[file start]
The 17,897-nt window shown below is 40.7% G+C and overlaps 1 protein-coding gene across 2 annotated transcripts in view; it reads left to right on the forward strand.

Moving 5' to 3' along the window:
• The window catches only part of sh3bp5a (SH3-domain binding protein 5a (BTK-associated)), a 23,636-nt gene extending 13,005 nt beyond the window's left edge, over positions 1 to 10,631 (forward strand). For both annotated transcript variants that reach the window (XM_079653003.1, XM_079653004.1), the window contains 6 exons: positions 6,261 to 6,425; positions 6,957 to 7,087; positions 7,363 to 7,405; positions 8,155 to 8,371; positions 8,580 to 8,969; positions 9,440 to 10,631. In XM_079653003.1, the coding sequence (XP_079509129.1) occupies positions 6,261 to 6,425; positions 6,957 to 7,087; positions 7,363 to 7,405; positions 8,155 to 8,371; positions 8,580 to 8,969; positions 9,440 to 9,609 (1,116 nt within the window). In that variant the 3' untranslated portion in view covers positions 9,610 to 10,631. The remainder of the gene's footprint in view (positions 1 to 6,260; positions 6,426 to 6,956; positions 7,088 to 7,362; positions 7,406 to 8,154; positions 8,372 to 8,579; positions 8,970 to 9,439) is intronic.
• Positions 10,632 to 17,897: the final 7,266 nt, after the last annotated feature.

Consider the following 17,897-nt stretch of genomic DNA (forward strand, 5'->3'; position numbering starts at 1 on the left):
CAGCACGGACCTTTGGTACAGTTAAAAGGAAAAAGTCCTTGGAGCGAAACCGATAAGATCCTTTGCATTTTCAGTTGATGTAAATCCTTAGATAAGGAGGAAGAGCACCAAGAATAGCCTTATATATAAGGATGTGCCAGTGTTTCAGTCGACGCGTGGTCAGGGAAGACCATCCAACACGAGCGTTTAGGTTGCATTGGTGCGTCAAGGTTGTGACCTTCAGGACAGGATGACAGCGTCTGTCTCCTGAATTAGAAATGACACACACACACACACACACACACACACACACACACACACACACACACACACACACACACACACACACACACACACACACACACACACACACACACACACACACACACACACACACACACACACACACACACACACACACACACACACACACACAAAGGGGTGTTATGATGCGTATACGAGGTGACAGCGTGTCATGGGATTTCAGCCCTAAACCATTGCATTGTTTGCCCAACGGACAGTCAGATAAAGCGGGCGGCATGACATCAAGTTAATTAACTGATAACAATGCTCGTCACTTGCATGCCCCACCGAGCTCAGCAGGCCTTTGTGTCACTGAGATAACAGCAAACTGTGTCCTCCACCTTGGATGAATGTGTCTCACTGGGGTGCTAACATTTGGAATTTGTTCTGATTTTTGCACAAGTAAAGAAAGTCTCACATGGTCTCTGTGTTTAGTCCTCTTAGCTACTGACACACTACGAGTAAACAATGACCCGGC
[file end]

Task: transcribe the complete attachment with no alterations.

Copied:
The 17,897-nt window shown below is 40.7% G+C and overlaps 1 protein-coding gene across 2 annotated transcripts in view; it reads left to right on the forward strand.

Moving 5' to 3' along the window:
• The window catches only part of sh3bp5a (SH3-domain binding protein 5a (BTK-associated)), a 23,636-nt gene extending 13,005 nt beyond the window's left edge, over positions 1 to 10,631 (forward strand). For both annotated transcript variants that reach the window (XM_079653003.1, XM_079653004.1), the window contains 6 exons: positions 6,261 to 6,425; positions 6,957 to 7,087; positions 7,363 to 7,405; positions 8,155 to 8,371; positions 8,580 to 8,969; positions 9,440 to 10,631. In XM_079653003.1, the coding sequence (XP_079509129.1) occupies positions 6,261 to 6,425; positions 6,957 to 7,087; positions 7,363 to 7,405; positions 8,155 to 8,371; positions 8,580 to 8,969; positions 9,440 to 9,609 (1,116 nt within the window). In that variant the 3' untranslated portion in view covers positions 9,610 to 10,631. The remainder of the gene's footprint in view (positions 1 to 6,260; positions 6,426 to 6,956; positions 7,088 to 7,362; positions 7,406 to 8,154; positions 8,372 to 8,579; positions 8,970 to 9,439) is intronic.
• Positions 10,632 to 17,897: the final 7,266 nt, after the last annotated feature.

Consider the following 17,897-nt stretch of genomic DNA (forward strand, 5'->3'; position numbering starts at 1 on the left):
CAGCACGGACCTTTGGTACAGTTAAAAGGAAAAAGTCCTTGGAGCGAAACCGATAAGATCCTTTGCATTTTCAGTTGATGTAAATCCTTAGATAAGGAGGAAGAGCACCAAGAATAGCCTTATATATAAGGATGTGCCAGTGTTTCAGTCGACGCGTGGTCAGGGAAGACCATCCAACACGAGCGTTTAGGTTGCATTGGTGCGTCAAGGTTGTGACCTTCAGGACAGGATGACAGCGTCTGTCTCCTGAATTAGAAATGACACACACACACACACACACACACACACACACACACACACACACACACACACACACACACACACACACACACACACACACACACACACACACACACACACACACACACACACACACACACACACACACACACACACACACACACACACACACACAAAGGGGTGTTATGATGCGTATACGAGGTGACAGCGTGTCATGGGATTTCAGCCCTAAACCATTGCATTGTTTGCCCAACGGACAGTCAGATAAAGCGGGCGGCATGACATCAAGTTAATTAACTGATAACAATGCTCGTCACTTGCATGCCCCACCGAGCTCAGCAGGCCTTTGTGTCACTGAGATAACAGCAAACTGTGTCCTCCACCTTGGATGAATGTGTCTCACTGGGGTGCTAACATTTGGAATTTGTTCTGATTTTTGCACAAGTAAAGAAAGTCTCACATGGTCTCTGTGTTTAGTCCTCTTAGCTACTGACACACTACGAGTAAACAATGACCCGGC